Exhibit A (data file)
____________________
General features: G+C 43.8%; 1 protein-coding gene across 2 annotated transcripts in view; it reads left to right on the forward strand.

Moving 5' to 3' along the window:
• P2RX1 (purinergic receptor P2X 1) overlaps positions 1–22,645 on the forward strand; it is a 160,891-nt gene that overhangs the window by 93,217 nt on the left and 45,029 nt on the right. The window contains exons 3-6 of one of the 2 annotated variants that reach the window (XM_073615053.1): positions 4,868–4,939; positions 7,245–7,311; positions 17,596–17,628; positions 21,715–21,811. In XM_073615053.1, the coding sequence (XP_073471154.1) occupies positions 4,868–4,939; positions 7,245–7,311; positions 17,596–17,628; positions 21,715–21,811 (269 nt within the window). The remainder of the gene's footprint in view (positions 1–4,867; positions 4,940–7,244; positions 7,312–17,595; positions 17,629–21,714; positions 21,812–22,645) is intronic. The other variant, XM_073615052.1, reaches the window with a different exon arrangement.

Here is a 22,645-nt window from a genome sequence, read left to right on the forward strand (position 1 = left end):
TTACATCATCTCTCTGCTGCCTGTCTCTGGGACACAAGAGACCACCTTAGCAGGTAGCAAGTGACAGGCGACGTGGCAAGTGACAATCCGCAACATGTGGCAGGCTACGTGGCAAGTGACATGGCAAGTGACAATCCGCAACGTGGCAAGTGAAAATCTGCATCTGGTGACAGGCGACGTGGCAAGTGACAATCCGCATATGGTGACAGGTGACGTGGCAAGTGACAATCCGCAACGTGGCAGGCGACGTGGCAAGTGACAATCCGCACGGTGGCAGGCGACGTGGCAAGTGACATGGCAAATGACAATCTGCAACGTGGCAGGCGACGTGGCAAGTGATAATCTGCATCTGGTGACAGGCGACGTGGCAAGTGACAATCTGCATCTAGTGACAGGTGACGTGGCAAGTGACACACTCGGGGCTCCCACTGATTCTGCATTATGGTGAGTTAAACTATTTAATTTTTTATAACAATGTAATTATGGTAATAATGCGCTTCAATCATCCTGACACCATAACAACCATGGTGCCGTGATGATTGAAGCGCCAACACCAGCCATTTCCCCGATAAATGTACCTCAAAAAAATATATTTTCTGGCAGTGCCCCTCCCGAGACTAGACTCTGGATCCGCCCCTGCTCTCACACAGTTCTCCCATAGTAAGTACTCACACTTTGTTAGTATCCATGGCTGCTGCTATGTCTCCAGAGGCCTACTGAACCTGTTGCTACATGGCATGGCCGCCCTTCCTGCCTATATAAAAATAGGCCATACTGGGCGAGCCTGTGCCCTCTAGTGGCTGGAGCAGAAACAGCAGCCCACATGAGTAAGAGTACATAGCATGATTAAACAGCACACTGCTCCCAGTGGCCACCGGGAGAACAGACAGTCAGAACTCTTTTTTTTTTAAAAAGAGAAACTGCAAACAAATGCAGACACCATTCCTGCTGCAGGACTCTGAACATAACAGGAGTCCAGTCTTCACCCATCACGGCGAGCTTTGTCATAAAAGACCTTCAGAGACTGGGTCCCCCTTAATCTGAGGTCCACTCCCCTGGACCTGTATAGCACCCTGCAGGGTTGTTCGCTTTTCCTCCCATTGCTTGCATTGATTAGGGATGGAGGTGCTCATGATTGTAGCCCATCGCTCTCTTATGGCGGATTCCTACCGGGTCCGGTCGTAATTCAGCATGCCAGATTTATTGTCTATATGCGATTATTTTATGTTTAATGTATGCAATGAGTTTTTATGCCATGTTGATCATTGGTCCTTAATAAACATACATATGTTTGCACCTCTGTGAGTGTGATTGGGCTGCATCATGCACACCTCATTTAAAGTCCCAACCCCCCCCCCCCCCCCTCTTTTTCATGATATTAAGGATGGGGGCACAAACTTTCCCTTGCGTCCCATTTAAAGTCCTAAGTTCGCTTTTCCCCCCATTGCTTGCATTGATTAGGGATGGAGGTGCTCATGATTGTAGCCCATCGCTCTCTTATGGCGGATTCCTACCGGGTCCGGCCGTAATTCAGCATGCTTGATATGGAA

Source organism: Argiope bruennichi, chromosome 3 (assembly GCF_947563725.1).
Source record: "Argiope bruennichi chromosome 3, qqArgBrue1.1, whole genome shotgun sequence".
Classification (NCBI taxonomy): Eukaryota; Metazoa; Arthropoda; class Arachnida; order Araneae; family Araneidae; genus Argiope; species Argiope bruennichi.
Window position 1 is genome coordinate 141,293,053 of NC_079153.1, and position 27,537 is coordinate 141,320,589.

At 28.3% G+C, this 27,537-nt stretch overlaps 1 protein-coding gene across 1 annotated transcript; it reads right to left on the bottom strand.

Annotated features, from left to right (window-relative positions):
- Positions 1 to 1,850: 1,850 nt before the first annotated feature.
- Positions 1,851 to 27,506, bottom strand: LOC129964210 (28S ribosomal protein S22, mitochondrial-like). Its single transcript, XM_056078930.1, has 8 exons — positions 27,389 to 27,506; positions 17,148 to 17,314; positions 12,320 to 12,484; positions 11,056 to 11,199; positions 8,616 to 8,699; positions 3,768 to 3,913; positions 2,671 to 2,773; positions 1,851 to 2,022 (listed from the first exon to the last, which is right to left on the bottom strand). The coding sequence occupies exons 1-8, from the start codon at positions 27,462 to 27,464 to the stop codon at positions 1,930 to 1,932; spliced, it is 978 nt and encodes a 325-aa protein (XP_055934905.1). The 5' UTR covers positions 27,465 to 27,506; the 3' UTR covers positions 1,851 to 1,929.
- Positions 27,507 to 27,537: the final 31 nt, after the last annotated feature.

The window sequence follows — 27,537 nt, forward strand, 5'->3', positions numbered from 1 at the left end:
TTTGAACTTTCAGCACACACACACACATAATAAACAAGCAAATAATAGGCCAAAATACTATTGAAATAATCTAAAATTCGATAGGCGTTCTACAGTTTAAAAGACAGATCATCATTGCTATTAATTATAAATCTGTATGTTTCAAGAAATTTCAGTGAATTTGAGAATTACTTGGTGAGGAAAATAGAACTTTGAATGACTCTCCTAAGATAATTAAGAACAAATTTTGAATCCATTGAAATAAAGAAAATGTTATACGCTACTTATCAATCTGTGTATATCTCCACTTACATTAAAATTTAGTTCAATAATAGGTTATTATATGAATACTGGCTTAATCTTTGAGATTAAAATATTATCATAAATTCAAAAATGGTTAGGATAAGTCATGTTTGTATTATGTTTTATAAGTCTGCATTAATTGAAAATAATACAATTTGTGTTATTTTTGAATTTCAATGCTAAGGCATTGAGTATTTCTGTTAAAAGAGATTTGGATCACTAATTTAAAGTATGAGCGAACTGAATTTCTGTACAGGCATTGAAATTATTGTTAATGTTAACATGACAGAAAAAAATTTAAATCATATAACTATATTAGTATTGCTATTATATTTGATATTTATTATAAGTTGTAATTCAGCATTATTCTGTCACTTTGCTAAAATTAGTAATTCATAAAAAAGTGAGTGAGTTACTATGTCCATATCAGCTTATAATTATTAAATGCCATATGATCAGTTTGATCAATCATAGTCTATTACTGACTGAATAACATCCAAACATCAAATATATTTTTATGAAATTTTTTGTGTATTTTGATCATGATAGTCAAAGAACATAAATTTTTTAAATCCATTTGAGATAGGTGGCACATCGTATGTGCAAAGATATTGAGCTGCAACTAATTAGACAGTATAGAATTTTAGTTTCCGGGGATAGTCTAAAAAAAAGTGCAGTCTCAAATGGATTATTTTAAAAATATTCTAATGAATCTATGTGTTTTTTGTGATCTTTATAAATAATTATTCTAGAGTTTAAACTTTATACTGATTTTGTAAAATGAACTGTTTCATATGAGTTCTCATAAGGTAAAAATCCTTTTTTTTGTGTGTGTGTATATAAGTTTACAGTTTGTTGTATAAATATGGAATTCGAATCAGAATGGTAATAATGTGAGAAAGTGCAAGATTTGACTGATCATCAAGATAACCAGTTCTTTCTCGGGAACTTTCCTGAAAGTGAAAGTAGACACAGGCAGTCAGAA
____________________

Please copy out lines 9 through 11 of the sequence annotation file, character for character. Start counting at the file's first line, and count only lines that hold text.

Window position 1 is genome coordinate 141,293,053 of NC_079153.1, and position 27,537 is coordinate 141,320,589.

At 28.3% G+C, this 27,537-nt stretch overlaps 1 protein-coding gene across 1 annotated transcript; it reads right to left on the bottom strand.

Annotated features, from left to right (window-relative positions):